Kennedy sees not just an arrogance on the part of American politics and society when it comes to the working class, but a fear – a hatred, even – of workers. She sees Hillary Clinton and Donald Trump as part of the same machine, wanting to appeal to and speak for the working class while knowing nothing of their lives and struggles. And despite his status as the America's first black president, she sees Barack Obama firmly within that tradition.
"Obama [...] came out of Harvard. There are a lot of politicians [...] that come out these Ivy League schools, and they're very liberal but they have very arrogant attitudes towards working people. They really believe that working people are backward and that the way we live is causing our problems. They also really fear working people - and that is what's coming forward in this election," she said.
It is November 8, 2016, and as the votes come in Florida, Ohio and California have fallen to the SWP – both Clinton and Donald Trump phone Alyson Kennedy to concede the US election. America's first socialist president sits down with her VP, civil rights activist Osborne Hart, to plan their first move when they enter the White House on 20<sup>th January, 2017. So what is first on the agenda?
"Well, if elected, one of the first things I would do is use the office of the presidency to turn it over to the working class [...]. I would use the office of the presidency to organise the working class. But what we explain to working people is that we think the major thing in this election is the need for [...] a much more powerful movement – a revolutionary movement – that could take political power – for a revolution in the United States," she said.
"What we talk about has been accomplished in the world. The best example of it is Cuba."
Both the Socialist Workers Party (which is not related to and has major ideological differences with the UK socialist movement of the same name) and the Communist League are well known for their admiration for Cuba, and Kennedy visited the island nation as recently as May this year. She remains a staunch advocate of Fidel and Raul Castro, despite serious concerns about human rights in Cuba.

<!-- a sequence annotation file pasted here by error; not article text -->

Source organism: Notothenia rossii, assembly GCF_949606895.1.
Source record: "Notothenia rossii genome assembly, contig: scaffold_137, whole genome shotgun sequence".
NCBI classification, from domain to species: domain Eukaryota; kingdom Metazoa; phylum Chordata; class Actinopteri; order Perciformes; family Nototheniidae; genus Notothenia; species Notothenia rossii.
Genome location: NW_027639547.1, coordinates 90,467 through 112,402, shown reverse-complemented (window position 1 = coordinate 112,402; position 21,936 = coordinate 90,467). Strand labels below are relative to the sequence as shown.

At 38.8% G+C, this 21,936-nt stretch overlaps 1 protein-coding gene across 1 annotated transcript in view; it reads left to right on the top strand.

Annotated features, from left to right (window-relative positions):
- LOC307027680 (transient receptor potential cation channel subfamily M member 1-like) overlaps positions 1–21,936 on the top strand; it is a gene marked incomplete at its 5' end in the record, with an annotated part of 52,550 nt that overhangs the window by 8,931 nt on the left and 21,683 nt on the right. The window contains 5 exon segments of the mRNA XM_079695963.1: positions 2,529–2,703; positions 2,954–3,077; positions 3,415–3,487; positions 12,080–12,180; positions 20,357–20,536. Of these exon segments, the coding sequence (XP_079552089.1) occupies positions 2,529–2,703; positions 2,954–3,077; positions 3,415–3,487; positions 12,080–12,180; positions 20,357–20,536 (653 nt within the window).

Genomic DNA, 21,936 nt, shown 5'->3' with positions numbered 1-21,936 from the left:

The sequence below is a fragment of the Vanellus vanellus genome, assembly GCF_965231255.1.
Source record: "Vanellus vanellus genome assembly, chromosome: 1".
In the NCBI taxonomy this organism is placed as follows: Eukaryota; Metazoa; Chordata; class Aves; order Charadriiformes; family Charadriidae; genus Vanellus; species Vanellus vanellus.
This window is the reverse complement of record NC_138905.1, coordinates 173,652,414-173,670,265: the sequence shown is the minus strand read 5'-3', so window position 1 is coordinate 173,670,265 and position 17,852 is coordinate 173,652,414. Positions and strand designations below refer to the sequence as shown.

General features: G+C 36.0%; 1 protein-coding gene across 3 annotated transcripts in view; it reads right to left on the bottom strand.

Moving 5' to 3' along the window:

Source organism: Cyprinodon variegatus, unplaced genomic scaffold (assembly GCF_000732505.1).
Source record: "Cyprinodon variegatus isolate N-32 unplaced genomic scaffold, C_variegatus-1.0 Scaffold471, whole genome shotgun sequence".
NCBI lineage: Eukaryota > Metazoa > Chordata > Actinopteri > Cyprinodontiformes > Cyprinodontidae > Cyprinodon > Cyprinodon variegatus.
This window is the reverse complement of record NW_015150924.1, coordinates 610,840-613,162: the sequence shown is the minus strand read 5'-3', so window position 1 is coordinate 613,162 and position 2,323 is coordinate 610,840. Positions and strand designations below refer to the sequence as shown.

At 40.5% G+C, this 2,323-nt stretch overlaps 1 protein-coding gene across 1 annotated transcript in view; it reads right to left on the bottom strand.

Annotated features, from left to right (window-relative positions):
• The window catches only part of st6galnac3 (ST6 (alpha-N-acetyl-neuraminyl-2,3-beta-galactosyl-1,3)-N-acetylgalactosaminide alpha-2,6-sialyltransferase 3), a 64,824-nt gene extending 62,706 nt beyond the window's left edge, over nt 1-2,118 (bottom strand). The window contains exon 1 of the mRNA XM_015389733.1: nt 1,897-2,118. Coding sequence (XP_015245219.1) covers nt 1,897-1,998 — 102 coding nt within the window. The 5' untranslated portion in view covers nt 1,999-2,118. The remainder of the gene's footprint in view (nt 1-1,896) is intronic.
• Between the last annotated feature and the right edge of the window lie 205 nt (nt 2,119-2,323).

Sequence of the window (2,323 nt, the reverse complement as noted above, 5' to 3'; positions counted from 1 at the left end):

It doesn't matter if Britain Leaves or it Remains, the crisis is still there.
Human Rights Watch reported more than 6,200 cases of arbitrary detention between January and October 2015 as the government arrested human rights campaigners and journalists. Cuba restricts internet access and the government controls all of the island's media outlets. Although the Castros released 43 political prisoners as part of the historic 2014 deal with Barack Obama, HRW reports that "dozens" remain. But Kennedy is resolute.
"Where are the political prisoners? Name them. That does not exist in Cuba [...]. If there are political prisoners in Cuba then show us the list. They don't need to do that to maintain their power," she said.
During her campaign, Kennedy has attended both Trump and Clinton rallies to spread her message, and found that the anti-establishment sentiment that may have pushed working class towards Trump has made the SWP message well received. If anything, the 2016 election and Britain's vote for Brexit has illustrated the same thing, she said, that Britons, Americans – workers everywhere – are sick of politics as normal.
"Working people are getting fed up and they are looking for other views and perspectives. It doesn't matter if Britain Leaves or it Remains, the crisis is still there. No matter what these capitalist rulers do, they still have to face this international world oppression," she said.